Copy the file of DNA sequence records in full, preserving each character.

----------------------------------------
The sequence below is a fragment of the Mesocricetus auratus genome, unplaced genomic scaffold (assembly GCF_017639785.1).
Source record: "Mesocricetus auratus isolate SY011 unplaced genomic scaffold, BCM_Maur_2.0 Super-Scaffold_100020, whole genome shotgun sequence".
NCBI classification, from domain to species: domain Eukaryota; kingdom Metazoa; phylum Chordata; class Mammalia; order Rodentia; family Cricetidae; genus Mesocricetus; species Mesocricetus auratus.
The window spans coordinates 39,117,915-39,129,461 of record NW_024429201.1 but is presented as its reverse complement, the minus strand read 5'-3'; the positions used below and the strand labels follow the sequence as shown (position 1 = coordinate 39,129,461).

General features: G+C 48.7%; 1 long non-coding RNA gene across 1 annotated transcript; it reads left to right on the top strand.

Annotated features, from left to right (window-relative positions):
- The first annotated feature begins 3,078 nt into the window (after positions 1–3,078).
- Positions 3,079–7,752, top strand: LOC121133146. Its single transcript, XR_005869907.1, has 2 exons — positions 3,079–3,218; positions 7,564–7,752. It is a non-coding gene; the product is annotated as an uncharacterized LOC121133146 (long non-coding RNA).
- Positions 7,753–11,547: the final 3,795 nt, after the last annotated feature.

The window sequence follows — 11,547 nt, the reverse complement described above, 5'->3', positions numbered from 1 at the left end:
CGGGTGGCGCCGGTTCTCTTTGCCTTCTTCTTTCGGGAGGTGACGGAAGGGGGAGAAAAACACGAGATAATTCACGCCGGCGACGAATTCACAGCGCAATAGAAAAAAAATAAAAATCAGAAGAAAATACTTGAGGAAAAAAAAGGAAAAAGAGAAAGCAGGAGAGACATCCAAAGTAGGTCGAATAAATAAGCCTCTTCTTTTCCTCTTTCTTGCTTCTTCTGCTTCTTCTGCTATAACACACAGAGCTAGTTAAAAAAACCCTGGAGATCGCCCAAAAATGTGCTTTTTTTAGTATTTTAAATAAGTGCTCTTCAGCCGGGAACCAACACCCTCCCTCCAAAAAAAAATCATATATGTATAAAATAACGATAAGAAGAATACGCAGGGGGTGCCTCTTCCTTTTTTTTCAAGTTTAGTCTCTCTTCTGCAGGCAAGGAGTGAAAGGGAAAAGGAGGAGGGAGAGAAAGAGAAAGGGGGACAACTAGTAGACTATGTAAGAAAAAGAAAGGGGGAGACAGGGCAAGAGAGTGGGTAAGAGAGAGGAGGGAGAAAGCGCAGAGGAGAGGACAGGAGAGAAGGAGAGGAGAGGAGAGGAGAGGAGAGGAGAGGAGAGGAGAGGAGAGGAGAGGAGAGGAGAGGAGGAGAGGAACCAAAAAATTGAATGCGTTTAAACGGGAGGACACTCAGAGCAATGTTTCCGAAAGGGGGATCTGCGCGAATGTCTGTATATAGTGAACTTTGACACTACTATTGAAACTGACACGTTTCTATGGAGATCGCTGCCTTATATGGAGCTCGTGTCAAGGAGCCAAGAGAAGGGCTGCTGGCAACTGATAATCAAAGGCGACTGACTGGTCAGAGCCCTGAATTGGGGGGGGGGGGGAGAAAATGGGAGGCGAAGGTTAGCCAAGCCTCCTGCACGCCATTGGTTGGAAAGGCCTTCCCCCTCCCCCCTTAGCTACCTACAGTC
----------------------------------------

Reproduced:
The sequence below is a fragment of the Mesocricetus auratus genome, unplaced genomic scaffold (assembly GCF_017639785.1).
Source record: "Mesocricetus auratus isolate SY011 unplaced genomic scaffold, BCM_Maur_2.0 Super-Scaffold_100020, whole genome shotgun sequence".
NCBI classification, from domain to species: domain Eukaryota; kingdom Metazoa; phylum Chordata; class Mammalia; order Rodentia; family Cricetidae; genus Mesocricetus; species Mesocricetus auratus.
The window spans coordinates 39,117,915-39,129,461 of record NW_024429201.1 but is presented as its reverse complement, the minus strand read 5'-3'; the positions used below and the strand labels follow the sequence as shown (position 1 = coordinate 39,129,461).

General features: G+C 48.7%; 1 long non-coding RNA gene across 1 annotated transcript; it reads left to right on the top strand.

Annotated features, from left to right (window-relative positions):
- The first annotated feature begins 3,078 nt into the window (after positions 1–3,078).
- Positions 3,079–7,752, top strand: LOC121133146. Its single transcript, XR_005869907.1, has 2 exons — positions 3,079–3,218; positions 7,564–7,752. It is a non-coding gene; the product is annotated as an uncharacterized LOC121133146 (long non-coding RNA).
- Positions 7,753–11,547: the final 3,795 nt, after the last annotated feature.

The window sequence follows — 11,547 nt, the reverse complement described above, 5'->3', positions numbered from 1 at the left end:
CGGGTGGCGCCGGTTCTCTTTGCCTTCTTCTTTCGGGAGGTGACGGAAGGGGGAGAAAAACACGAGATAATTCACGCCGGCGACGAATTCACAGCGCAATAGAAAAAAAATAAAAATCAGAAGAAAATACTTGAGGAAAAAAAAGGAAAAAGAGAAAGCAGGAGAGACATCCAAAGTAGGTCGAATAAATAAGCCTCTTCTTTTCCTCTTTCTTGCTTCTTCTGCTTCTTCTGCTATAACACACAGAGCTAGTTAAAAAAACCCTGGAGATCGCCCAAAAATGTGCTTTTTTTAGTATTTTAAATAAGTGCTCTTCAGCCGGGAACCAACACCCTCCCTCCAAAAAAAAATCATATATGTATAAAATAACGATAAGAAGAATACGCAGGGGGTGCCTCTTCCTTTTTTTTCAAGTTTAGTCTCTCTTCTGCAGGCAAGGAGTGAAAGGGAAAAGGAGGAGGGAGAGAAAGAGAAAGGGGGACAACTAGTAGACTATGTAAGAAAAAGAAAGGGGGAGACAGGGCAAGAGAGTGGGTAAGAGAGAGGAGGGAGAAAGCGCAGAGGAGAGGACAGGAGAGAAGGAGAGGAGAGGAGAGGAGAGGAGAGGAGAGGAGAGGAGAGGAGAGGAGAGGAGAGGAGAGGAGGAGAGGAACCAAAAAATTGAATGCGTTTAAACGGGAGGACACTCAGAGCAATGTTTCCGAAAGGGGGATCTGCGCGAATGTCTGTATATAGTGAACTTTGACACTACTATTGAAACTGACACGTTTCTATGGAGATCGCTGCCTTATATGGAGCTCGTGTCAAGGAGCCAAGAGAAGGGCTGCTGGCAACTGATAATCAAAGGCGACTGACTGGTCAGAGCCCTGAATTGGGGGGGGGGGGGAGAAAATGGGAGGCGAAGGTTAGCCAAGCCTCCTGCACGCCATTGGTTGGAAAGGCCTTCCCCCTCCCCCCTTAGCTACCTACAGTC